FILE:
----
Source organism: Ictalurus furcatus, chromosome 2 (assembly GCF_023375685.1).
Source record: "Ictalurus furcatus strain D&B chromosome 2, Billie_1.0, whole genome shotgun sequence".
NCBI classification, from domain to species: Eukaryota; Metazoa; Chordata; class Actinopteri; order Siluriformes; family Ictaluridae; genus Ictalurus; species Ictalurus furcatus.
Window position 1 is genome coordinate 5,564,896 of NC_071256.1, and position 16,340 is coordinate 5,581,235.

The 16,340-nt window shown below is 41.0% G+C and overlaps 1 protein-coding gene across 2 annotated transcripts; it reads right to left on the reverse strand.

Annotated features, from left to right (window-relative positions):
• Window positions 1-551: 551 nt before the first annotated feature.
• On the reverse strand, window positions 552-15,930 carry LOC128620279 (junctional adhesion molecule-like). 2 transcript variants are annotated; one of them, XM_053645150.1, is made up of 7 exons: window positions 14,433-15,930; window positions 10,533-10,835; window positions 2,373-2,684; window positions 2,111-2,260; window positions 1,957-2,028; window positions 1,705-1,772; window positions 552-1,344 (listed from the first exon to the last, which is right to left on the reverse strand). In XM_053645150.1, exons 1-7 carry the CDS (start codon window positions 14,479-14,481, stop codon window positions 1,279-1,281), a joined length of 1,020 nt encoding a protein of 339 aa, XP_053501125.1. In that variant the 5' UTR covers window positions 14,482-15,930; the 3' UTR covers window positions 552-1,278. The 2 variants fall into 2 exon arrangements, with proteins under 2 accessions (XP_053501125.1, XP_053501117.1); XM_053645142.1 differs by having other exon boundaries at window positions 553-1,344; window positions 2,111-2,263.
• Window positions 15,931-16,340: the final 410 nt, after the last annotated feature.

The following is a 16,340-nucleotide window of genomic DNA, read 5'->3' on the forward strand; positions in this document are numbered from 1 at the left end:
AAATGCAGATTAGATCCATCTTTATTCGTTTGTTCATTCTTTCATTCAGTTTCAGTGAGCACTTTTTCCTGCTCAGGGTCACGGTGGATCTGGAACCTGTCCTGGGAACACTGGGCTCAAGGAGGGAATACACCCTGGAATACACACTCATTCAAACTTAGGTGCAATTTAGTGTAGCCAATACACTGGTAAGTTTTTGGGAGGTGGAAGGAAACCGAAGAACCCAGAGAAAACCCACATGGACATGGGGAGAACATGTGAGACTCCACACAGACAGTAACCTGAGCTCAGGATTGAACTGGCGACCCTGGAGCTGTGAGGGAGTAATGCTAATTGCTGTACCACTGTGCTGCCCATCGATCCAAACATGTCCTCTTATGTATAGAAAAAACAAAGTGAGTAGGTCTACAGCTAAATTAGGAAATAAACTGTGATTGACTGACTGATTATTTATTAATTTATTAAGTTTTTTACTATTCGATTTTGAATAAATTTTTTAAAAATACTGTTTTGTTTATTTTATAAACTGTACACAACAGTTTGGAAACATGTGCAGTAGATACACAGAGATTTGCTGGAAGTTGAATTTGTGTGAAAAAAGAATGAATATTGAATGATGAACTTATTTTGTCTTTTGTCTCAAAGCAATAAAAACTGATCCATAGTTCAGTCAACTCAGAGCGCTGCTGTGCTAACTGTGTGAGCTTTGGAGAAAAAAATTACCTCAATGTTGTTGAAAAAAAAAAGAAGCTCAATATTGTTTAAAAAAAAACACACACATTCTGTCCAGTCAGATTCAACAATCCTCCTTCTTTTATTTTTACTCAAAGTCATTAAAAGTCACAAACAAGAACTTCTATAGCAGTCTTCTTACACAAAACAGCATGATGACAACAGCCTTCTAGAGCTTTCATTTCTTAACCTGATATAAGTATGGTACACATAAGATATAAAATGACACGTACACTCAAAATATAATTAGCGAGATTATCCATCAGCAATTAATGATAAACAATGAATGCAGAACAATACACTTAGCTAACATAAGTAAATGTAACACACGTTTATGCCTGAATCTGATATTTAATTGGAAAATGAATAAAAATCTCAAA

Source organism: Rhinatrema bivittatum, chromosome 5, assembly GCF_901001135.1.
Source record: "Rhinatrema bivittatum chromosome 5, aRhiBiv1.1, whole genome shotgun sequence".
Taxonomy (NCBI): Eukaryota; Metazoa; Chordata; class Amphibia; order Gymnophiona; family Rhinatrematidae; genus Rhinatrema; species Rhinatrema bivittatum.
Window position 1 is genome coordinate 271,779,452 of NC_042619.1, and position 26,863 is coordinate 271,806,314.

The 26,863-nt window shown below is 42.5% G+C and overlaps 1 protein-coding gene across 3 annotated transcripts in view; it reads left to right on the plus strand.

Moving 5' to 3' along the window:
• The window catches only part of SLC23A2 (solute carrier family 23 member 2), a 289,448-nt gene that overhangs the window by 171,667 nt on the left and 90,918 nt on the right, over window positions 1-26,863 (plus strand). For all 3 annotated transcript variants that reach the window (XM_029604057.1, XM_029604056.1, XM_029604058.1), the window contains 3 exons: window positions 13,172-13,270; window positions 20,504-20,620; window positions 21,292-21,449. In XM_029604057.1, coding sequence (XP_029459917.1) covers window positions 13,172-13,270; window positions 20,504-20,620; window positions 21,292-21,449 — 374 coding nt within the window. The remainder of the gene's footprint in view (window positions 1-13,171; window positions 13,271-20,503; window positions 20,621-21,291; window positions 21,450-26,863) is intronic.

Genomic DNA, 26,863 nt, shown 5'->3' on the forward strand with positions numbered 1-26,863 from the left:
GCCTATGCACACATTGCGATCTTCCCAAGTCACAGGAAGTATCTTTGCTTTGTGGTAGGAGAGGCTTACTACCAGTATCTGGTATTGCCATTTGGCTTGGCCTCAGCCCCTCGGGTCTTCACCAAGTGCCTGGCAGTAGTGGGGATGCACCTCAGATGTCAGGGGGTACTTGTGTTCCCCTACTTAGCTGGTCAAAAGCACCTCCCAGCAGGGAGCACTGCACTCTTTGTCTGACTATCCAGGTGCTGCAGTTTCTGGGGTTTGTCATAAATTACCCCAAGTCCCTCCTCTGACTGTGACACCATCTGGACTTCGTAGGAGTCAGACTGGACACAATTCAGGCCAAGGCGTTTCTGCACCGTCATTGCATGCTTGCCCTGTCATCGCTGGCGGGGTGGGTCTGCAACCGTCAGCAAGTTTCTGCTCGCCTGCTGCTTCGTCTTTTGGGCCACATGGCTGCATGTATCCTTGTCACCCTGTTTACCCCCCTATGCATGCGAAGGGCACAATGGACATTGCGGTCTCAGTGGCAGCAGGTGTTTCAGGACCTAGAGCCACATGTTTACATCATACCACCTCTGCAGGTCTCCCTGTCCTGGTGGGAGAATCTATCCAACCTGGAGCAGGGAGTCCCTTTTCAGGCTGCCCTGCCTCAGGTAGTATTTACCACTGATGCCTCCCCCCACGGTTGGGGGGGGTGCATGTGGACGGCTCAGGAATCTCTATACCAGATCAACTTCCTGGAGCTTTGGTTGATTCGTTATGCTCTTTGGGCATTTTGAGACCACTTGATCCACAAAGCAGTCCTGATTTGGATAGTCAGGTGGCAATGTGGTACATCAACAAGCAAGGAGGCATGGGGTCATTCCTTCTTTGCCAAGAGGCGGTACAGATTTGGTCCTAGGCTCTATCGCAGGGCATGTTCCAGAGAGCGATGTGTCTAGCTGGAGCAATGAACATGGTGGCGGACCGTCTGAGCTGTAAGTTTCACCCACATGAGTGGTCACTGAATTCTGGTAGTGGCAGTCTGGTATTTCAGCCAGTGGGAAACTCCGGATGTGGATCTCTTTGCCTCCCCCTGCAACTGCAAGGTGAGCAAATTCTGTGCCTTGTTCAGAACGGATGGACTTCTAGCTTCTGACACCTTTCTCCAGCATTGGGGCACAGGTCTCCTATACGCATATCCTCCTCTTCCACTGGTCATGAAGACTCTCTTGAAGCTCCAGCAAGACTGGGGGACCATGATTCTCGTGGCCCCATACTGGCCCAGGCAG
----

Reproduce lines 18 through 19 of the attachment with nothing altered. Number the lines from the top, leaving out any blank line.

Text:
• The window catches only part of SLC23A2 (solute carrier family 23 member 2), a 289,448-nt gene that overhangs the window by 171,667 nt on the left and 90,918 nt on the right, over window positions 1-26,863 (plus strand). For all 3 annotated transcript variants that reach the window (XM_029604057.1, XM_029604056.1, XM_029604058.1), the window contains 3 exons: window positions 13,172-13,270; window positions 20,504-20,620; window positions 21,292-21,449. In XM_029604057.1, coding sequence (XP_029459917.1) covers window positions 13,172-13,270; window positions 20,504-20,620; window positions 21,292-21,449 — 374 coding nt within the window. The remainder of the gene's footprint in view (window positions 1-13,171; window positions 13,271-20,503; window positions 20,621-21,291; window positions 21,450-26,863) is intronic.

Genomic DNA, 26,863 nt, shown 5'->3' on the forward strand with positions numbered 1-26,863 from the left: